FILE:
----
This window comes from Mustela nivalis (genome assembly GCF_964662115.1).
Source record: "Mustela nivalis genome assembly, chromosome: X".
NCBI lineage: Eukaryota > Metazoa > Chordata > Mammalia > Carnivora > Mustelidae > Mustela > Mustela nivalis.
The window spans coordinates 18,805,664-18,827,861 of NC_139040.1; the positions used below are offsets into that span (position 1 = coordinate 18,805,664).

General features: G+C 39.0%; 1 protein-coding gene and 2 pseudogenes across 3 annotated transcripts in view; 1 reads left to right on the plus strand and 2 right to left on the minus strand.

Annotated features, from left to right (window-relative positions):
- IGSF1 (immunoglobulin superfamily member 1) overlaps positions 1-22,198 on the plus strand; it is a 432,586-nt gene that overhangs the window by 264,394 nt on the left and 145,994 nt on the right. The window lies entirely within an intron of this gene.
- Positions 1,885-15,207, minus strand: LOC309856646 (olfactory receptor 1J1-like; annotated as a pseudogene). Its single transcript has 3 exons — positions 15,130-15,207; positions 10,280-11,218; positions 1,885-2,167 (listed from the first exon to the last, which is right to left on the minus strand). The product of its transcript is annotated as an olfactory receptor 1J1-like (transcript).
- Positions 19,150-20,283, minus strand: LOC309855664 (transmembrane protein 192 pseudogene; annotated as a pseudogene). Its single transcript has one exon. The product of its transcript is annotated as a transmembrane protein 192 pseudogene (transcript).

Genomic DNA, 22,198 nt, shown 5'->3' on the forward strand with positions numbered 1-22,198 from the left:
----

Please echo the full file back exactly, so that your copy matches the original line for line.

This window comes from Mustela nivalis (genome assembly GCF_964662115.1).
Source record: "Mustela nivalis genome assembly, chromosome: X".
NCBI lineage: Eukaryota > Metazoa > Chordata > Mammalia > Carnivora > Mustelidae > Mustela > Mustela nivalis.
The window spans coordinates 18,805,664-18,827,861 of NC_139040.1; the positions used below are offsets into that span (position 1 = coordinate 18,805,664).

General features: G+C 39.0%; 1 protein-coding gene and 2 pseudogenes across 3 annotated transcripts in view; 1 reads left to right on the plus strand and 2 right to left on the minus strand.

Annotated features, from left to right (window-relative positions):
- IGSF1 (immunoglobulin superfamily member 1) overlaps positions 1-22,198 on the plus strand; it is a 432,586-nt gene that overhangs the window by 264,394 nt on the left and 145,994 nt on the right. The window lies entirely within an intron of this gene.
- Positions 1,885-15,207, minus strand: LOC309856646 (olfactory receptor 1J1-like; annotated as a pseudogene). Its single transcript has 3 exons — positions 15,130-15,207; positions 10,280-11,218; positions 1,885-2,167 (listed from the first exon to the last, which is right to left on the minus strand). The product of its transcript is annotated as an olfactory receptor 1J1-like (transcript).
- Positions 19,150-20,283, minus strand: LOC309855664 (transmembrane protein 192 pseudogene; annotated as a pseudogene). Its single transcript has one exon. The product of its transcript is annotated as a transmembrane protein 192 pseudogene (transcript).

Genomic DNA, 22,198 nt, shown 5'->3' on the forward strand with positions numbered 1-22,198 from the left: